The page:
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An artist whose works escapes any singular style categorisation, Jonas Wood’s colourful, intricate paintings are instantly recognisable. Of his work he has said 'I’m interested in exploring the spaces that I’ve inhabited and the psychological impact they’ve had on me and my memories of them…and then I can create a new memory of that space.'
Wood was born in Boston, and grew up surrounded by his grandfather’s art collection containing works by Francis Bacon, Alexander Calder, Jim Dine, Robert Motherwell, Larry Rivers and Andy Warhol. In 1999 he graduated with a BA from Hobart and William Smith Colleges, New York, majoring in psychology and minoring in studio art. He then attended the University of Washington, Seattle, where he received an MFA in painting and drawing in 2002.
As a student Wood worked primarily in collage, making photographic montages using images of himself, his friends and their environment.
Wood’s later and better known work has grown from this technique - his painted canvases have been compared to Cubism in the way they show a scene or an object from more than one viewpoint. Wood uses photography to assemble this multi perspective composition before creating the image in paint.
Jonas Wood has seen enormous success across the globe over the past decade, with work being shown in major cities and galleries across the world. His first solo exhibition was hosted by the Hammer Museum in LA in 2010. Following this he created a series of public artworks and murals in New York in 2014 and then at the Museum of Contemporary Art in LA in 2016. In 2015 Wood exhibited alongside his wife Shio Kusaka at Gagosian Hong Kong. The show was called Blackwelder and marked the first time the couple exhibited their work side by side. In 2019 The Dallas Museum put on Wood’s first major retrospective, showing 33 of his artworks.
Wood’s work is also held in some major public collections, including those of the Museum of Contemporary Art in LA, The Saatchi Gallery in London and New York’s MOMA and Guggenheim museums.
Wood often works in distinct categories, grouped by accompanying or retrospective catalogues. Interiors (2012) groups work depicting interior spaces; Pots (2015) shows the pots painted throughout his career until this point - flattened vessels in bright, simple colours. Portraits (2016) details portraits of Wood’s friends and family while Clippings (2017) shows his work depicting stems, leaves, and flowers.
Wood’s brightly coloured canvases and distinctive style make much of his work easily recognisable, created with bold line work, flattened forms and vibrant colour.
Wood draws influence from the past, from other artist’s work, and from his lived environment. Often his work is compared to Cubism in the way it uses multiple viewpoints to portray a single object or environment, or Pop Art in the way he simplifies colour and form, creating bright and bold imagery from life.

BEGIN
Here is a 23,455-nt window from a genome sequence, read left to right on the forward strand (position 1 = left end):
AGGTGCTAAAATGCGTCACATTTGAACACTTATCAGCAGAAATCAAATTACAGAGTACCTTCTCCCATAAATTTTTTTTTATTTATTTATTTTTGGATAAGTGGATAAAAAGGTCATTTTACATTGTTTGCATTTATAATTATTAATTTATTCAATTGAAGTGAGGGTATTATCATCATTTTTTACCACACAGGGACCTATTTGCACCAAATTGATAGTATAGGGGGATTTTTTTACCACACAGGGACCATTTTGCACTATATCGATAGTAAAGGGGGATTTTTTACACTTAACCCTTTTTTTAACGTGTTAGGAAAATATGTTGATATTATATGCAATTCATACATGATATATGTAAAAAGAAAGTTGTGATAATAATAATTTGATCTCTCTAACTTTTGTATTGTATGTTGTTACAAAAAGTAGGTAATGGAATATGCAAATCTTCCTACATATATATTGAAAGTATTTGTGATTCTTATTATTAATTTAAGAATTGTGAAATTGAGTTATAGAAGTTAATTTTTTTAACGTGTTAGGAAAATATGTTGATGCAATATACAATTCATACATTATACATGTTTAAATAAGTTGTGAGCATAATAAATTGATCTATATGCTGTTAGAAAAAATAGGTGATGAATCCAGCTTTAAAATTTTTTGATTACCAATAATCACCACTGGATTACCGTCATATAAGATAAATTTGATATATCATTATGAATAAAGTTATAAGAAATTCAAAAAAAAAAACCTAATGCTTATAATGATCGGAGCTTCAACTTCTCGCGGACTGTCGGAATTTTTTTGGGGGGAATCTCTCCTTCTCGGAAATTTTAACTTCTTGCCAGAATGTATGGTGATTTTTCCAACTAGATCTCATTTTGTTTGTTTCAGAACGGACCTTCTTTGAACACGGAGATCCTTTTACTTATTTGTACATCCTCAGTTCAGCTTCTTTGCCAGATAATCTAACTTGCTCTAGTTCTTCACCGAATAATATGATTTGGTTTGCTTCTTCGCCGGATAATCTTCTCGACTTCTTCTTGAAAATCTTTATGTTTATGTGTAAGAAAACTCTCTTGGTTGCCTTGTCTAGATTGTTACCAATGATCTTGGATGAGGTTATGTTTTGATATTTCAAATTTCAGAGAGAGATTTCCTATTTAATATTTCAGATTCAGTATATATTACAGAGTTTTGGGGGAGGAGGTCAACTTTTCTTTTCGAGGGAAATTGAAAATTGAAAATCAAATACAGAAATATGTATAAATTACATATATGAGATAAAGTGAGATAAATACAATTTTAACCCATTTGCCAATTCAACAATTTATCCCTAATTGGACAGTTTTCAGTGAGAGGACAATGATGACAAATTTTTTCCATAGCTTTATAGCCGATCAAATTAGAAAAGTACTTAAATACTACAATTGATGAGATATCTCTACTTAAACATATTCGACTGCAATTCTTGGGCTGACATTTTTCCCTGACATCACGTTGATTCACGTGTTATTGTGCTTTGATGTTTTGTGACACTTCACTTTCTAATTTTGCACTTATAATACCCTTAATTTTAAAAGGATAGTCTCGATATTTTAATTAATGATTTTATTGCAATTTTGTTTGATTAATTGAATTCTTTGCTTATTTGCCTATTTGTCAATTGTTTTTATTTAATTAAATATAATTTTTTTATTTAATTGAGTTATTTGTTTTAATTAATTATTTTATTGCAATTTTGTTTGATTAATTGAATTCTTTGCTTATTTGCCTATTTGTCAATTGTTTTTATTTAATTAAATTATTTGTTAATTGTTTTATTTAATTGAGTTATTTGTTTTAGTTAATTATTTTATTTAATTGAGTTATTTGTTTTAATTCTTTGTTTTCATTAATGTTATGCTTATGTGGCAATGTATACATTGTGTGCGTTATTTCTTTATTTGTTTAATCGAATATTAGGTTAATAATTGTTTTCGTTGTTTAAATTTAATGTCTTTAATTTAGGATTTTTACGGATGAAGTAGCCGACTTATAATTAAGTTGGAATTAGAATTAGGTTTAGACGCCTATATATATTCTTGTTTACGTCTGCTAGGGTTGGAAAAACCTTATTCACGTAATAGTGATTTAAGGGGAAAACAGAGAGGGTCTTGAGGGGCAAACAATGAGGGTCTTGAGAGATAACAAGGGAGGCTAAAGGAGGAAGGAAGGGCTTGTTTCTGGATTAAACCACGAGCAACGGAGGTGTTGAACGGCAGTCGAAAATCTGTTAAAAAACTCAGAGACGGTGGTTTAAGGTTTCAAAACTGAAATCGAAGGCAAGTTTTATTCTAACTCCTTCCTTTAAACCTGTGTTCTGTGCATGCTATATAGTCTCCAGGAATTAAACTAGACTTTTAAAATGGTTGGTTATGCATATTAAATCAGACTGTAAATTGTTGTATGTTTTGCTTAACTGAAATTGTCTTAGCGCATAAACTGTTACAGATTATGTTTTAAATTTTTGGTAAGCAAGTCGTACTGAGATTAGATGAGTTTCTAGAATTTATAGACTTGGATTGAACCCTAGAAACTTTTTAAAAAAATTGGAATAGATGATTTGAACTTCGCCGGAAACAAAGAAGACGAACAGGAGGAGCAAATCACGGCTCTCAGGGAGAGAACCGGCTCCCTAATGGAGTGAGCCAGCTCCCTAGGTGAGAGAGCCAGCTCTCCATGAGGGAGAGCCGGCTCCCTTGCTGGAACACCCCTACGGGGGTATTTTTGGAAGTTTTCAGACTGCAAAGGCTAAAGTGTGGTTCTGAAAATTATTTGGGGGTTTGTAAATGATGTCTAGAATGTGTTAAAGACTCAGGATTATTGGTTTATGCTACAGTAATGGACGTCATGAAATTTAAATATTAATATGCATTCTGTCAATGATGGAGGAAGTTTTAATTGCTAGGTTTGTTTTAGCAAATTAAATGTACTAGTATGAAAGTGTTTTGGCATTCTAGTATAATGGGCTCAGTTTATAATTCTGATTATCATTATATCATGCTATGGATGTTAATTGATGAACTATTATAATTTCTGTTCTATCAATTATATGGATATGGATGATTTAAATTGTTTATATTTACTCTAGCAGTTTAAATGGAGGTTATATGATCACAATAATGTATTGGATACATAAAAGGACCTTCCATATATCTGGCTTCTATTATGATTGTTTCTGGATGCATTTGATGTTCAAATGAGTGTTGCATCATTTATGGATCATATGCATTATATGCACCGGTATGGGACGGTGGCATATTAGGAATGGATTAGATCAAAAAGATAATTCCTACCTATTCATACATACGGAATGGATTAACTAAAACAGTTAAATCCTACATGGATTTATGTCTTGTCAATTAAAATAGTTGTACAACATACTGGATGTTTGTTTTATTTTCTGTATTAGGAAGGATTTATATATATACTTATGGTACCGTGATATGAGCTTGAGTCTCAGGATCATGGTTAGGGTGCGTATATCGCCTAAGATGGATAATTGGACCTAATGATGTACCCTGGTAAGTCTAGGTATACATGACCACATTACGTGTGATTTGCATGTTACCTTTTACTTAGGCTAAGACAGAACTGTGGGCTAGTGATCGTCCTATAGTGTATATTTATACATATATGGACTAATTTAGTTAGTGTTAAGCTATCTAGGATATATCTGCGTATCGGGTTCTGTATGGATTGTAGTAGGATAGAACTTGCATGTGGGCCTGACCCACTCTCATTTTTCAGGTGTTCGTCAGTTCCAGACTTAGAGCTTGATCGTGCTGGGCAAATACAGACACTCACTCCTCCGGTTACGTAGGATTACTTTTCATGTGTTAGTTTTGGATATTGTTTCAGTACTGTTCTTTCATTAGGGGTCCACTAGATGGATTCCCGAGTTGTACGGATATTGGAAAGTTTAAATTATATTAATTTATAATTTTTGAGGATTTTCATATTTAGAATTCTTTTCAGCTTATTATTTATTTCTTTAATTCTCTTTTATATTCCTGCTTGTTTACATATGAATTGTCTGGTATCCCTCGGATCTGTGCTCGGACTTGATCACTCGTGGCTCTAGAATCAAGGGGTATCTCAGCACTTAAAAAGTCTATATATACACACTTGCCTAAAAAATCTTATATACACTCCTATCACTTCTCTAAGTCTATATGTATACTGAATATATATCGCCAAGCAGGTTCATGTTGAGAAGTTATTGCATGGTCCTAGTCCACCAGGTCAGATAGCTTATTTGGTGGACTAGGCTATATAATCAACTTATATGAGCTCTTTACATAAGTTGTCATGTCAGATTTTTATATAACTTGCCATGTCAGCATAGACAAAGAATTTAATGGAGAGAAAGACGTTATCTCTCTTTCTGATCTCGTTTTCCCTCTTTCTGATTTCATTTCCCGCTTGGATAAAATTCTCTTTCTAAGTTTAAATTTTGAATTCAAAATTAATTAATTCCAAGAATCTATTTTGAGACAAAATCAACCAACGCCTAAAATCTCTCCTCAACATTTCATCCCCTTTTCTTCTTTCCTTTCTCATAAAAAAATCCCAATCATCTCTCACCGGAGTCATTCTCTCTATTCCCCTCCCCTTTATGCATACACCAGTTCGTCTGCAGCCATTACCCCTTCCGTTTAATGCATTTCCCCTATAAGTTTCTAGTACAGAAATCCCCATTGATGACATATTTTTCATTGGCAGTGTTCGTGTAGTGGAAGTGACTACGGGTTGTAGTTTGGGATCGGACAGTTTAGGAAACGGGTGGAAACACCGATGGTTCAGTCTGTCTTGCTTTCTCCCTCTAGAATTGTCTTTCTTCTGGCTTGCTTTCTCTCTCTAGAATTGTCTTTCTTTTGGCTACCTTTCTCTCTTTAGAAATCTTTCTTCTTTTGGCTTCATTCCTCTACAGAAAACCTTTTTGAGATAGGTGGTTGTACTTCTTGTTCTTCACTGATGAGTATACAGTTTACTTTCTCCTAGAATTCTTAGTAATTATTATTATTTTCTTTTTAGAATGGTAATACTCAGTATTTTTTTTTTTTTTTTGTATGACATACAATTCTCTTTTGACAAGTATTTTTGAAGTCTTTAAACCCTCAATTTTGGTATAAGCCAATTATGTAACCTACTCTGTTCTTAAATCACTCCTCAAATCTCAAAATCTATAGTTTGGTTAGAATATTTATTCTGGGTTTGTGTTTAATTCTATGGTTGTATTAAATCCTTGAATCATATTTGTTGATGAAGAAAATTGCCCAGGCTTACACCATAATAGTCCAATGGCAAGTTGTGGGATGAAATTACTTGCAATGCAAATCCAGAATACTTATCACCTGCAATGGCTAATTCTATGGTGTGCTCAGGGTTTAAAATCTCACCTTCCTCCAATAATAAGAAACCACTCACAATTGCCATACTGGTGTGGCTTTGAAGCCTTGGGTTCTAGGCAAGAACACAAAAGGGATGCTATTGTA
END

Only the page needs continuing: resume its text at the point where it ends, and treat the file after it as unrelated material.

Wood shares a studio space with wife and artist Shio Kusaka, and the pair often draw from each other’s work in their practise; indeed, many of the pots in Wood’s work are inspired by the work of Kusaka. Often the couple are inspired by other artists whose work appears in their own collection, including Alighiero Boetti, Michael Frimkess and Magdalena Suarez Frimkess, Mark Grotjahn, and Ed Ruscha. The couple have also been said to reference their children’s storybooks and drawings in their work.
Wood’s palette is simple and bright, using simplified form and bold lines. Sometimes he shows an object in isolation, but more complicated compositions or environments are often built in a fragmented, layered style, offering up the subject of his artwork from a number of different angles. This style is often compared with cubist painting, and shows a direct evolution from the artist’s earlier photographic collage work.
Wood’s 2017 artwork Large Shelf Still Life shows many different shaped and styled pots positioned along multiple shelves and on the floor. The colours used are generally bright but simple, little shading or texture is used and occasionally an object will be afforded a black outline. The effect brings the viewer in and out of an almost cartoon-like aesthetic. A similar effect is created in Wood’s 2013 artwork Ovtiz’s Library, where the artist uses multi-viewpoint perspective, clean lines and single depth colour to create geometric order.
Originally majoring in psychology from Hobart and William Smith Colleges, Wood has talked about consciously exploring spaces that he has existed in and objects he has experienced, and the psychological impact these have on his memory of spaces, objects and times in his life. On a basic level he is painting things he has seen, but he is also exploring his experience of that space, object or time through his art.
Wood has said 'You could call [my work] a visual diary or even a personal history. I’m not going to paint something that doesn’t have anything to do with me. Of all of the possible things I could paint, the thing that interests me is something that I can get close enough to in order to paint it honestly.'
Jonas Wood’s work continues to ascend in price, both on the primary and secondary markets. His work has been included in an average of 11 shows per year in the last ten years, most of them commercial, and continues to achieve high values on the secondary market. The highest value achieved for a Jonas Wood artwork at auction was US$6.5m in 2021.